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fib

[fib]
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noun
  1. a small or trivial lie; minor falsehood.
verb (used without object), fibbed, fib·bing.
  1. to tell a fib.

Origin of fib

1560–70; short for fibble-fable nonsense, gradational compound based on fable
Related formsfib·ber, fib·ster, nounun·fib·bing, adjective

Synonym study

1. See falsehood.
Dictionary.com Unabridged Based on the Random House Unabridged Dictionary, © Random House, Inc. 2018

Examples from the Web for fibbing

Contemporary Examples

Historical Examples

  • The only time women do at all well in fibbing is to each other.

    The Gorgeous Girl

    Nalbro Bartley

  • And that was uttered in such a way as to declare that Mrs. Western had been fibbing.

    Kept in the Dark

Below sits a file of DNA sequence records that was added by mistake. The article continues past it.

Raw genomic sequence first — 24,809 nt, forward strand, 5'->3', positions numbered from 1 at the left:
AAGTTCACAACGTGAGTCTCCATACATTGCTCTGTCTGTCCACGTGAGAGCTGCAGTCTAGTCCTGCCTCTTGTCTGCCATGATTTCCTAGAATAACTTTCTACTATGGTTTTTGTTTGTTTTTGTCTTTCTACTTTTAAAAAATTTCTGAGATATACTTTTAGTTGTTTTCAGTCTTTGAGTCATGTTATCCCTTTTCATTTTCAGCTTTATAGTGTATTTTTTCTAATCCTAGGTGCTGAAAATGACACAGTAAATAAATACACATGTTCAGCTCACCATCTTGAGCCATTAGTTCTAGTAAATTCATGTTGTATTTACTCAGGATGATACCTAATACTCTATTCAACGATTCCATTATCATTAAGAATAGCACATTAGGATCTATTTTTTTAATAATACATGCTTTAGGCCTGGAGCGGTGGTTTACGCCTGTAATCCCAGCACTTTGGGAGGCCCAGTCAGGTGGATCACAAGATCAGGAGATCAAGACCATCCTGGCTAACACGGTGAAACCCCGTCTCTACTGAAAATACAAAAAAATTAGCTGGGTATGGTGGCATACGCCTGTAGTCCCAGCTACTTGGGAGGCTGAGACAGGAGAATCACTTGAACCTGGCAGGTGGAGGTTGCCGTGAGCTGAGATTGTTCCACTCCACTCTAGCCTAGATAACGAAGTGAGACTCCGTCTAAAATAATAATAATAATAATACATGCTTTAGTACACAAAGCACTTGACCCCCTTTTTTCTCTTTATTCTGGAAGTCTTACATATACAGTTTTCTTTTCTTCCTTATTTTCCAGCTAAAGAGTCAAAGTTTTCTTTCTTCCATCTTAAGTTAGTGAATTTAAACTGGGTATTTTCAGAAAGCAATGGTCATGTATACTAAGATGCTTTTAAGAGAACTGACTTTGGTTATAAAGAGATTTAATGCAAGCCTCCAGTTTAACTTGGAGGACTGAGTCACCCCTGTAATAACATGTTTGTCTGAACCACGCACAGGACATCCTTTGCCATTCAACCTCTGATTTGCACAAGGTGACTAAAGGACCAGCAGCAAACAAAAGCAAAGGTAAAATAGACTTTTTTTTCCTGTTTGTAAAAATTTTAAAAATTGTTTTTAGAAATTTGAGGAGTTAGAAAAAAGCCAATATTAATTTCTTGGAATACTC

Anthony Trollope

  • Caroline was fibbing—or, at least, partly so—but Rose had no way of knowing that.

  • As Marjory was not in the habit of fibbing, she didn't know what to say.

    The Castaways of Pete's Patch

    Carroll Watson Rankin

  • I have no idea of going to the ball, and you would be the belle, if you were to attend; so there was no fibbing, was there?

    Alone

    Marion Harland


British Dictionary definitions for fibbing

fib

noun
  1. a trivial and harmless lie
verb fibs, fibbing or fibbed
  1. (intr) to tell such a lie
Derived Formsfibber, noun

Word Origin

C17: perhaps from fibble-fable an unlikely story; see fable
Collins English Dictionary - Complete & Unabridged 2012 Digital Edition © William Collins Sons & Co. Ltd. 1979, 1986 © HarperCollins Publishers 1998, 2000, 2003, 2005, 2006, 2007, 2009, 2012

Word Origin and History for fibbing

fib

v.

1680s, from fib (n.). Related: Fibbed; fibbing.

fib

n.

1610s, of uncertain origin, perhaps from fibble-fable "nonsense" (1580s), a reduplication of fable.

Online Etymology Dictionary, © 2010 Douglas Harper